As Dickens had Mr Micawber say: “Annual income twenty pounds, annual expenditure nineteen nineteen and six, result happiness. Annual income twenty pounds, annual expenditure twenty pounds ought and six, result misery.” 

Heed the Profit

Are people buying what you are selling? There is a continuum between the esoteric art that artists want to produce and commercial art that will sell. Once you are famous you can produce pretty much anything you want and you will probably sell enough of it to live. Until that time you need to produce stuff that people will buy. When I was at mime and physical theatre school some of my colleagues were into performing weird avant-garde theatre at the weekends. I was using the same techniques to do kids’ parties. I made consistent money to support my course, they were reliant on the latest Arts Council grant.

Have a Cunning Plan

Dream big, but plan conservatively. It is so tempting to forecast your income using a best-case scenario. Don’t. Plan for a low level of income and then you can only be pleasantly surprised if you do better one month.

Save for taxes. When you get paid, stick 20% in a separate dedicated bank account for tax. Don’t touch it until tax time. It’s not not your money anyway. I recommend the book Profit First by Mike Michalowicz – it is really helpful.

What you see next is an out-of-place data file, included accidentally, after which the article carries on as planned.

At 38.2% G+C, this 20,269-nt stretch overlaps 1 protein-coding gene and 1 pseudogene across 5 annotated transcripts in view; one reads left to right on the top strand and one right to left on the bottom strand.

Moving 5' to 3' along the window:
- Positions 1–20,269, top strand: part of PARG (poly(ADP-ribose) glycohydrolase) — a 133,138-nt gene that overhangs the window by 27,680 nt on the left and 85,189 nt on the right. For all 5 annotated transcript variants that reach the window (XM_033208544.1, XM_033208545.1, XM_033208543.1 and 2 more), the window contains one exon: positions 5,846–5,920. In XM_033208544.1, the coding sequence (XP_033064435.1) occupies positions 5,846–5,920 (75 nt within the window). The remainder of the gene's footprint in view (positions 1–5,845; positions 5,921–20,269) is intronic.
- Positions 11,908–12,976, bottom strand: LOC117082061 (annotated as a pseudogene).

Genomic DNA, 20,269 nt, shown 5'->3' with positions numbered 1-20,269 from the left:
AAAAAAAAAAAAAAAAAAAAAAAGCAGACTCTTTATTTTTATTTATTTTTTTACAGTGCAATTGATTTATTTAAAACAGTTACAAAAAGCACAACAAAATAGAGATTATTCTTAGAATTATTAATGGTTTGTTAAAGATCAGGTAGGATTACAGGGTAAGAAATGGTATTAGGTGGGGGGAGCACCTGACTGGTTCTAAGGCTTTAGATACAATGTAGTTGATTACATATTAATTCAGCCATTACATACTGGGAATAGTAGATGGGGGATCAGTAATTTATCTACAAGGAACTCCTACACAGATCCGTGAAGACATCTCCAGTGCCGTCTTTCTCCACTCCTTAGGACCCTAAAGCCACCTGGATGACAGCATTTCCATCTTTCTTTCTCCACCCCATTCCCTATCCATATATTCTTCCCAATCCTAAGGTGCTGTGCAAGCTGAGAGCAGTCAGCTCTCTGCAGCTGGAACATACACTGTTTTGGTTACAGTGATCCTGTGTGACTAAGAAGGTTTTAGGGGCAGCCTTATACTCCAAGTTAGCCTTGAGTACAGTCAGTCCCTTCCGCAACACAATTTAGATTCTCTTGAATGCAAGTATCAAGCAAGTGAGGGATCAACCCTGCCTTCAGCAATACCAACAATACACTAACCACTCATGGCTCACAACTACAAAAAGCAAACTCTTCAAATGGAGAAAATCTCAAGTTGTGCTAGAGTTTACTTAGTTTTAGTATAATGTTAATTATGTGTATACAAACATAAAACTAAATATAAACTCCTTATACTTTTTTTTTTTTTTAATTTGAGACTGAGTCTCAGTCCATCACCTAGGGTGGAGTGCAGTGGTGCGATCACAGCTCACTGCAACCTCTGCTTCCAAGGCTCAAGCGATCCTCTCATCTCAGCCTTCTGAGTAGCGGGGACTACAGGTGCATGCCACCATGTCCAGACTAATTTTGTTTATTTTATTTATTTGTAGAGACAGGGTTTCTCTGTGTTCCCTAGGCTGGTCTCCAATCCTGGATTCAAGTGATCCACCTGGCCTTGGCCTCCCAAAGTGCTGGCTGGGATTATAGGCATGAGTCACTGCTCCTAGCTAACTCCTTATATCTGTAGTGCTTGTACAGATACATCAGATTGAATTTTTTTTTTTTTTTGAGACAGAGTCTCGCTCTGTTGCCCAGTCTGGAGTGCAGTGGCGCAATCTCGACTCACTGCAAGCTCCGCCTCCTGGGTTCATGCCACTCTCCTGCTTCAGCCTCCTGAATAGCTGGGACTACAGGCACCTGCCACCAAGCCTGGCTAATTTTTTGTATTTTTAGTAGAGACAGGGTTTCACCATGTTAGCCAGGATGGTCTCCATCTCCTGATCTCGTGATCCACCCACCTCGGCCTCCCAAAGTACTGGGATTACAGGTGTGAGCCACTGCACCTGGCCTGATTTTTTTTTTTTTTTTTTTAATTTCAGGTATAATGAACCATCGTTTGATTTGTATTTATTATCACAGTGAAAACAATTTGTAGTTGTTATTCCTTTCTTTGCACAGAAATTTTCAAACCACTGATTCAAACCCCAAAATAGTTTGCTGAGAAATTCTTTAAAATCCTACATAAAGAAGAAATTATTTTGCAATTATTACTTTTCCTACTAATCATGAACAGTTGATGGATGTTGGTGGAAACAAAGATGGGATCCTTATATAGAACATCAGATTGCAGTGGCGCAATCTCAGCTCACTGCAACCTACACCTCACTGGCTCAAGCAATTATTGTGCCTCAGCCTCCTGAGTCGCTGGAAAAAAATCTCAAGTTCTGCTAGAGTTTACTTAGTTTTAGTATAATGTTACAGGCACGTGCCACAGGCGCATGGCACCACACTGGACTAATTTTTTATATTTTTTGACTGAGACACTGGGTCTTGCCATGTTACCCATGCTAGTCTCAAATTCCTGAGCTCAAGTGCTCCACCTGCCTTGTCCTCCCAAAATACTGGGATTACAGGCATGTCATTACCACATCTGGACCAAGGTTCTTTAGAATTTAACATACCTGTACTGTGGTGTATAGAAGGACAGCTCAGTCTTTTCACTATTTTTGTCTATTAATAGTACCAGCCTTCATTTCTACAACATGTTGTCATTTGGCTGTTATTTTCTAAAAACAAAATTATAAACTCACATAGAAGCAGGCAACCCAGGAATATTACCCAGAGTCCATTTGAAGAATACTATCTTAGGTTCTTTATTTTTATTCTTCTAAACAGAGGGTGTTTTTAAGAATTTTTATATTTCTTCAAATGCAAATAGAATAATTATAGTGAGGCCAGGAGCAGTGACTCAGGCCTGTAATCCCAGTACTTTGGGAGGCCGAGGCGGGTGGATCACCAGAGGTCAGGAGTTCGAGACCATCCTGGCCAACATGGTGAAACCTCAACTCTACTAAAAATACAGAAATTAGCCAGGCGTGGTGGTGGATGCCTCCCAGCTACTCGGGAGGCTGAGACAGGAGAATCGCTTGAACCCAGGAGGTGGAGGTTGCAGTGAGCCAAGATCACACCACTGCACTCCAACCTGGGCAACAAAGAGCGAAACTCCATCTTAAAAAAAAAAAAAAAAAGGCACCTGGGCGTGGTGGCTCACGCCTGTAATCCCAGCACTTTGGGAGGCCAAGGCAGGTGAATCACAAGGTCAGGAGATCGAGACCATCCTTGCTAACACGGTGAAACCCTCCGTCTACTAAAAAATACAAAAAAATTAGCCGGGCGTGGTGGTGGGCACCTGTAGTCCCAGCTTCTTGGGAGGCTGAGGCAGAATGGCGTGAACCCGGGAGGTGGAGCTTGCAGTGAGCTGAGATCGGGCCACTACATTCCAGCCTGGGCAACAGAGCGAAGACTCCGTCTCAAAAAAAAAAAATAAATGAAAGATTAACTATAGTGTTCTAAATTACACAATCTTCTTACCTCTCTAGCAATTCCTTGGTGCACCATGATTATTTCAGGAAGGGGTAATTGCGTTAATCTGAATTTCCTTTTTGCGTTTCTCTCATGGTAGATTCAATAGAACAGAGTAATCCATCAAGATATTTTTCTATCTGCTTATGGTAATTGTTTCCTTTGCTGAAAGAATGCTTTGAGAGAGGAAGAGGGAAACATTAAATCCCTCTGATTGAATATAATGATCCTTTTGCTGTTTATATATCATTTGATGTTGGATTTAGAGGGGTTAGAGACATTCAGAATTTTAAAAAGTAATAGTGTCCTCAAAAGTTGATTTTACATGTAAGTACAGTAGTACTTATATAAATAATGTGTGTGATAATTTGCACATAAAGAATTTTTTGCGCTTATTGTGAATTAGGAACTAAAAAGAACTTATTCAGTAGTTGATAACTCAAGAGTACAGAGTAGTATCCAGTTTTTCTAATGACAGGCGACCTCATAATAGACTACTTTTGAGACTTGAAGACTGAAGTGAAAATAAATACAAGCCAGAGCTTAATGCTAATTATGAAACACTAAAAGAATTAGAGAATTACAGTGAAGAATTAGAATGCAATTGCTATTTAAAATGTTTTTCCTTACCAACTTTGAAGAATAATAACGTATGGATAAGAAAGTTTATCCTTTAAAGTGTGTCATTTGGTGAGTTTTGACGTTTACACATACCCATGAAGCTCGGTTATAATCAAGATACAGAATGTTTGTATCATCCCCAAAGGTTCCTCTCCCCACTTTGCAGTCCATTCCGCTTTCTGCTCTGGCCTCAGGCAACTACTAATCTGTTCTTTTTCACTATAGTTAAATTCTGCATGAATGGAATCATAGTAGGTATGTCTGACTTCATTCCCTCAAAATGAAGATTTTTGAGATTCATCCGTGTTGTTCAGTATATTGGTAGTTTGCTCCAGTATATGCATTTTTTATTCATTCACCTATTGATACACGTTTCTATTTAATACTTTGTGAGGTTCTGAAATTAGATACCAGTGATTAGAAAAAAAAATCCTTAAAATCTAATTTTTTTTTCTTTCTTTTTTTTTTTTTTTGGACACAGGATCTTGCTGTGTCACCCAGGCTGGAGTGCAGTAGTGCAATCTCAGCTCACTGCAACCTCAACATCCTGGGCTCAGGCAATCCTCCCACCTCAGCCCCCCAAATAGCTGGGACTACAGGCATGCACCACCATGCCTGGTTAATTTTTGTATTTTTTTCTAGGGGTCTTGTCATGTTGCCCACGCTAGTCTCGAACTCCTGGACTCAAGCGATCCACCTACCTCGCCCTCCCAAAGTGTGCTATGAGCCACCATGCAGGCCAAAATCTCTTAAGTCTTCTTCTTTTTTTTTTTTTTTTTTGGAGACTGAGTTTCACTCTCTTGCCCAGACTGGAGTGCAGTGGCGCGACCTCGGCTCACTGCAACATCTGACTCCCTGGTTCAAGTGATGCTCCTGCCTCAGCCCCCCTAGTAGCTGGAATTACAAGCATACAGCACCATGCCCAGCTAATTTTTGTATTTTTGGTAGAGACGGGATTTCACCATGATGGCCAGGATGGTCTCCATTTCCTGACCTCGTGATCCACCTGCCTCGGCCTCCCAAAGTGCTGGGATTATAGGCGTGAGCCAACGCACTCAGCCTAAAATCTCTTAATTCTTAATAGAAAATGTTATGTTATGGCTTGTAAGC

Delegation, that’s what you need

Granted, there are definitely dull and difficult bits to business. Work out what you can and cannot do yourself. Pay someone else to do the bits you can’t do or can’t stand. This might include accounts, bookkeeping, web design, graphics and more. It is always cheaper to pay an expert than to try to teach yourself and muddle through something with less than 100% effectiveness. I have learned that the hard way.

Remember, there is no business like show business, but there is no show without business.

The Same But Different

Always scaffolding somewhere…

The Spires Have Different Dreams Every Day

I am tremendously lucky to be living once again, at least for the moment, in central Oxford. This is by virtue of my wife’s job as Chaplain to Christ Church, one of the colleges of Oxford University.

Oxford is a magical and inspiring city. The very buildings feed me with a sense of wonder. There is a timeless quality to them, they feel like they have been and that they will be there forever.